By Ahsan Naeem
The changes at Manchester City over the last five years have been about as dramatic as you can get in world football. Today they stand as current champions of England, title winners in two of the last three seasons, FA Cup and Carling Cup winners in the last four years, and consistent Champions League participants. The elusive European trophy may still be a while away, but what is apparent is that the scale and scope of the ambition of City’s owners means that they won’t stop until they achieve their ultimate goal – being a footballing behemoth akin to Real Madrid, Barcelona, or Bayern Munich.
Most of what they need to do to achieve those things has actually already been done. The stadium has always been there, only now it’s being expanded to up its capacity, the new CFA training facility is being lauded as literally the most advanced and most impressive football training facility in the world, and the first team squad is full of world class talent.
However there remains an elephant in the room which no doubt has been discussed behind the scenes at City, and has certainly been discussed widely in the media in the last few years – that of City’s lack of homegrown players. For the sake of clarity I’m talking about English players specifically.
It’s important to recognize that City’s first title came with five English players in the core of the team – Hart, Lescott, Barry, Richards, Milner – so the Etihad isn’t the waste ground for English talent it’s often portrayed as. The reality is the same as at any football club, if you’re good enough you’ll play. However it’s true to say that whilst Lescott, Barry, and Richards have moved on, and Milner is coming into the final contract of his career, City have struggled to replace their English presence in the dressing room. Scott Sinclair and Jack Rodwell at least show that the club has consistently tried to bring English players into the club, but both players also highlight the flipside of the adage ‘if you’re good enough you’ll play’ – which is ‘if you’re not good enough you’ll become intimately acquainted with the heated seats on the bench at the Etihad’.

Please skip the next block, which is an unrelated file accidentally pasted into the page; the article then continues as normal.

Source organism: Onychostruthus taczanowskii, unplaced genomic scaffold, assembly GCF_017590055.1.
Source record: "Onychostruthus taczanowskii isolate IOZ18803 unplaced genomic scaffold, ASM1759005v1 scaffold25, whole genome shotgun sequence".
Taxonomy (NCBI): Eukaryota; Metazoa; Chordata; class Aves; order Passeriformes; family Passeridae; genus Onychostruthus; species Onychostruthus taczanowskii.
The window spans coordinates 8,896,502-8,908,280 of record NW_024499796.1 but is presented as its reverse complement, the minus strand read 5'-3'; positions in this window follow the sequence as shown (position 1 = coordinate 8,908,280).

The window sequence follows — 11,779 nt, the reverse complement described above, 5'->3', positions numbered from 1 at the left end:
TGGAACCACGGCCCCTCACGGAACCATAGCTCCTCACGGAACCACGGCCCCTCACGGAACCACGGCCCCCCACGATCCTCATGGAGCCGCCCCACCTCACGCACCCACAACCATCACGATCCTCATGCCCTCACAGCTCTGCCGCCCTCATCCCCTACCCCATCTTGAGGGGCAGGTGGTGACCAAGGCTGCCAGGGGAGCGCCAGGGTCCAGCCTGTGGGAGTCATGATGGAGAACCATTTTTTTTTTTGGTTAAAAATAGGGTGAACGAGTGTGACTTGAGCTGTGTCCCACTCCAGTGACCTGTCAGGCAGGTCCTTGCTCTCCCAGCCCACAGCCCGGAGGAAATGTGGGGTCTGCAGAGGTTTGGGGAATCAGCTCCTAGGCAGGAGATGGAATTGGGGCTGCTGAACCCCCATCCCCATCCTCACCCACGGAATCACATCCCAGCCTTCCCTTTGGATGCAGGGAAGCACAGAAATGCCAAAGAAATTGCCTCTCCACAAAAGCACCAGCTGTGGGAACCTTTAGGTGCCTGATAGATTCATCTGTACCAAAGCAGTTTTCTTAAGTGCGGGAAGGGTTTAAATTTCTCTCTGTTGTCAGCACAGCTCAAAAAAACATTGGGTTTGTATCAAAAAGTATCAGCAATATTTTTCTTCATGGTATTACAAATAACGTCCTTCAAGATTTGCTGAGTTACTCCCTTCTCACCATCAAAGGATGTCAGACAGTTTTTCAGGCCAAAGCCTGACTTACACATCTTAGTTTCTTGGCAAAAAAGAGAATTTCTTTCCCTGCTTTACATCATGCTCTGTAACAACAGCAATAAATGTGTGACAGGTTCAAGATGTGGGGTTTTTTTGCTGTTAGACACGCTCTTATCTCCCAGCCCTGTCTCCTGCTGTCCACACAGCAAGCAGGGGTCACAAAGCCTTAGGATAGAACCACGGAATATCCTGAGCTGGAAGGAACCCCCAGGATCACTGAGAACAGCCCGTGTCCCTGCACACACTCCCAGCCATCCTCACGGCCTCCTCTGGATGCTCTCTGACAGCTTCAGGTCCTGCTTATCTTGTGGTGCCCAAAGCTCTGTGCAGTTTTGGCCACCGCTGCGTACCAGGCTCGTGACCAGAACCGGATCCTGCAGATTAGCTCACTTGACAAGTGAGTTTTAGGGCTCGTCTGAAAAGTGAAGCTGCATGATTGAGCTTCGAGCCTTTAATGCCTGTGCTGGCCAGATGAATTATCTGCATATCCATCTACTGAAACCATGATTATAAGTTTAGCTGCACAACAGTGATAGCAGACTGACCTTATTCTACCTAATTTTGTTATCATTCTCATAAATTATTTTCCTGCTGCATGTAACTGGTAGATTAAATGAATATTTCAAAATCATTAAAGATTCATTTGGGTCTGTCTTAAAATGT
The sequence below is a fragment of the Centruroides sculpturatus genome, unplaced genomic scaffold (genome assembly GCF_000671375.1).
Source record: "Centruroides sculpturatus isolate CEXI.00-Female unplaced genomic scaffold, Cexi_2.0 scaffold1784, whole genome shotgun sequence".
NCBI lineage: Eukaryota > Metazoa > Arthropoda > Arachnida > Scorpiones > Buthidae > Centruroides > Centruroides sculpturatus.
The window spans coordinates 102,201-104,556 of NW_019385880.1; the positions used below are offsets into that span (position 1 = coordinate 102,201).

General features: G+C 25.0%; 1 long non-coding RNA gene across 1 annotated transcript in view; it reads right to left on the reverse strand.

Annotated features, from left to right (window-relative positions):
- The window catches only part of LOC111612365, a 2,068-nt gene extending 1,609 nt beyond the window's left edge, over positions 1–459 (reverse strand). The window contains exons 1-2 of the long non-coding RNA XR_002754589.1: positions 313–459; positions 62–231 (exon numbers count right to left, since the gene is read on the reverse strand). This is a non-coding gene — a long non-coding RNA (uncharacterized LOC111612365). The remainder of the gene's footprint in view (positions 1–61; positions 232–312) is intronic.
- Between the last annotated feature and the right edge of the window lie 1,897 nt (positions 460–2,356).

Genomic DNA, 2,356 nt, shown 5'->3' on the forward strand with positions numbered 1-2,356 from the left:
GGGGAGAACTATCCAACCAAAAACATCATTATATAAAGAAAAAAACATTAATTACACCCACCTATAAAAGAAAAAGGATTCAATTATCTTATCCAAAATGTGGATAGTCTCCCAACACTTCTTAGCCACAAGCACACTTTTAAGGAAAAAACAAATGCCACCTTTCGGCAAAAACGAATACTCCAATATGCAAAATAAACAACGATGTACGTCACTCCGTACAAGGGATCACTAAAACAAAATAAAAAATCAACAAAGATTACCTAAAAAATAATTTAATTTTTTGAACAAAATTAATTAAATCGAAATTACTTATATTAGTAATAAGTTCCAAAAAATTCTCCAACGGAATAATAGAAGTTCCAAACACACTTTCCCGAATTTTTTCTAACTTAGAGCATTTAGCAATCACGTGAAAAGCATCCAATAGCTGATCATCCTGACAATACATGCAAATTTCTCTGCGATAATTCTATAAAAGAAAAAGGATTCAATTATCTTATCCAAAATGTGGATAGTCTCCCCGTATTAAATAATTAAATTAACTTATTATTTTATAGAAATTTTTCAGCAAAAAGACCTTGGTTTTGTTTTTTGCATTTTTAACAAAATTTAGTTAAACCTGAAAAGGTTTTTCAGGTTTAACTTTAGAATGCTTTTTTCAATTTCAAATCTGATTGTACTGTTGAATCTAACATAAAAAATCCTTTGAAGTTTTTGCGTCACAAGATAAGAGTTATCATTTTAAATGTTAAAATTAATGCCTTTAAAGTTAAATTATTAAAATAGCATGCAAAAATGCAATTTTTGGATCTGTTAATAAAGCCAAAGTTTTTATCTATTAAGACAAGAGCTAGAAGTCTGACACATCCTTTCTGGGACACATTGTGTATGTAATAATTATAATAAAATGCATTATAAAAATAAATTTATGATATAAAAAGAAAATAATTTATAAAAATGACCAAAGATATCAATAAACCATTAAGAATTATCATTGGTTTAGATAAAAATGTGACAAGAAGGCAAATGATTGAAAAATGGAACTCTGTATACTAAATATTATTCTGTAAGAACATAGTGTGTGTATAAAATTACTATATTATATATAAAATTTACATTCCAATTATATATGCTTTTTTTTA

In the last two years since City brought in Rodwell and Sinclair, something very rare has happened in the Premier League, and that is that two young players have burst onto the scene who are not only good enough to play for Manchester City, but are probably good enough to play for any club in the world. Raheem Sterling and Ross Barkley are this generation’s Wayne Rooney. Even to the untrained eye it’s apparent that their cases are not about potential, but about a pure talent that is difficult to deny. They are England’s future.